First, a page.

And here’s the kicker. 

He’s doing it in 33.5 minutes per game, the fewest he has averaged since his rookie season. 

Walker is following the path blazed by Isaiah Thomas and Kyrie Irving as far as being a more efficient All-Star, both in terms of his play and how his playing time is being utilized with the Celtcs. 

And while his durability is unquestioned (he has missed six games total in the last four years), we know at some point all those minutes logged will catch up to him and make playing at the elite level that he’s at now, far more difficult than it is currently. 

No one is giving too much thought to how many minutes Walker is playing and its impact down the road. 

But as the wins keep piling up and the confidence of this team keeps growing, at some point sooner rather than later, the Celtics have to do all they can to best ensure that Walker is as close to being 100 percent health-wise going into the postseason. 

We see teams across the league resting their top players from time to time for no other reason than to give them a night off, with the intent being to keep them as fresh as possible for when the games matter most. 

The success that the Toronto Raptors had last season while resting Kawhi Leonard spoke to the best-case-scenario for using “load management” to benefit your top players. 

Now with the Los Angeles Clippers, we see that Leonard continues to be on load-management restrictions. 

The Clippers will host the Celtics on Wednesday, with no indication whether Leonard will play for the first time with his new running mate Paul George, who recently returned to the lineup following offseason surgery on both shoulders. 

And while the Clippers (8-5) haven’t been nearly as successful in the regular season than the Leonard-less Raptors were a year ago, that doesn’t matter. 

The Clippers are playing for an NBA title this year, and are confident that a healthy Leonard — regardless of their playoff seeding — can make that happen. 

Meanwhile, Boston didn’t come into the season with a roster built to compete for and potentially win an NBA title. 

But with their fast start to the season, along with the growth of Jaylen Brown, Jayson Tatum among others, and Walker’s play, the calculus for the expectations of this team has been modified. 

While it’ll be difficult for them to come out of the East and get to the NBA Finals, there’s a brighter flicker of hope at the end of the tunnel of self-doubt that maybe — just maybe — this Celtics team can shock the world and be one of the last teams standing.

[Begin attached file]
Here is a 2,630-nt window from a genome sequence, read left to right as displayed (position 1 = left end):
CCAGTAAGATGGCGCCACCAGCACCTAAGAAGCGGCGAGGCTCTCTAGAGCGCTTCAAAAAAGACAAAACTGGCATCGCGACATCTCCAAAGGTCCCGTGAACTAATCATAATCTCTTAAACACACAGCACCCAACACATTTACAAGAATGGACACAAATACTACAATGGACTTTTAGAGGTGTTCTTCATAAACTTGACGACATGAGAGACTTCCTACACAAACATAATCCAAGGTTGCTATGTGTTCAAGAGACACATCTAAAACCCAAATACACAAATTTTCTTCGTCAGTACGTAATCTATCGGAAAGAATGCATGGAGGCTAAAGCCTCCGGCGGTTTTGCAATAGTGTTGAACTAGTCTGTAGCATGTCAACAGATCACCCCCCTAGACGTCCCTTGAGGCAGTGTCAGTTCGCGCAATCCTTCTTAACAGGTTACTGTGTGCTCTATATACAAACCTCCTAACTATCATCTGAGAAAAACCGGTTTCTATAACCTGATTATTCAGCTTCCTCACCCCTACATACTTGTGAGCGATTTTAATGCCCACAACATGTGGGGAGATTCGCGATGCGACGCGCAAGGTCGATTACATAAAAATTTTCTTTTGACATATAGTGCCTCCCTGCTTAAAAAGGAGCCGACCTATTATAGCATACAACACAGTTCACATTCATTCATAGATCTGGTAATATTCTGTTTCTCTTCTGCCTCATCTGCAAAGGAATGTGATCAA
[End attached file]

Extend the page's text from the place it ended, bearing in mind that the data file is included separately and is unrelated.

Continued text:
In order to do that, they will need Kemba Walker to continue playing at an upper-echelon level as far as impacting the game, a process that becomes more doable if his minutes continue on a load management-like schedule. 

C's Director of Player Development Allison Feaster joins The MichaeI Holley Podcast:

Don’t miss NBC Sports Boston's coverage of Celtics-Clippers, which tips off Wednesday at 9 p.m. ET with Celtics Pregame Live, then Mike & Scal have the call of the game at 10 p.m. You can also stream the game through the MyTeams App.  

 

Boston Celtics vs. Los Angeles Clippers live stream: How to watch online

Boston Celtics vs. Los Angeles Clippers live stream: How to watch online

The Boston Celtics (11-2) look to keep it rolling on Wednesday night when they take on the Los Angeles Clippers.

The C's had their 10-game win streak snapped by the Sacramento Kings on Sunday, but bounced back with a dominant 99-85 victory over the Phoenix Suns on Monday night. Jayson Tatum was outstanding, dropping 26 points and adding 11 rebounds in the win.

Boston will look to carry its momentum into L.A., but it won't be easy. The Clippers could have Kawhi Leonard back just in time for the matchup according to head coach Doc Rivers, meaning it may be their first time having the feared Leonard/Paul George pairing this season.

Be sure to tune into NBC Sports Boston for Celtics Pregame Live at 9 p.m. ET, followed by the game at 10 p.m. or stream it via the MyTeams app. 

HOW TO WATCH

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ANALYSIS AND REACTION

BEFORE THE GAME: At 9 p.m., Celtics Pregame Live presented by TD Bank gets you ready for the game with reports from Kyle Draper, Chris MannixMike Gorman, Brian Scalabrine, A. Sherrod Blakely, Chris Forsberg, and Abby Chin. Watch on NBC Sports Boston or click here for the live stream.

AT HALFTIME: Tune in to watch a breakdown of the first two quarters on Halftime Live presented by Ace Ticket. Watch on NBC Sports Boston or click here for the live stream.

AFTER THE GAME: As soon as the game ends, tune to Celtics Postgame Live presented by New England Ford for analysis, commentary and player reaction. Watch on NBC Sports Boston or click here for the live stream

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Don’t miss NBC Sports Boston's coverage of Celtics-Clippers, which tips off Wednesday at 9 p.m. ET with Celtics Pregame Live, then Mike & Scal have the call of the game at 10 p.m. You can also stream the game through the MyTeams App.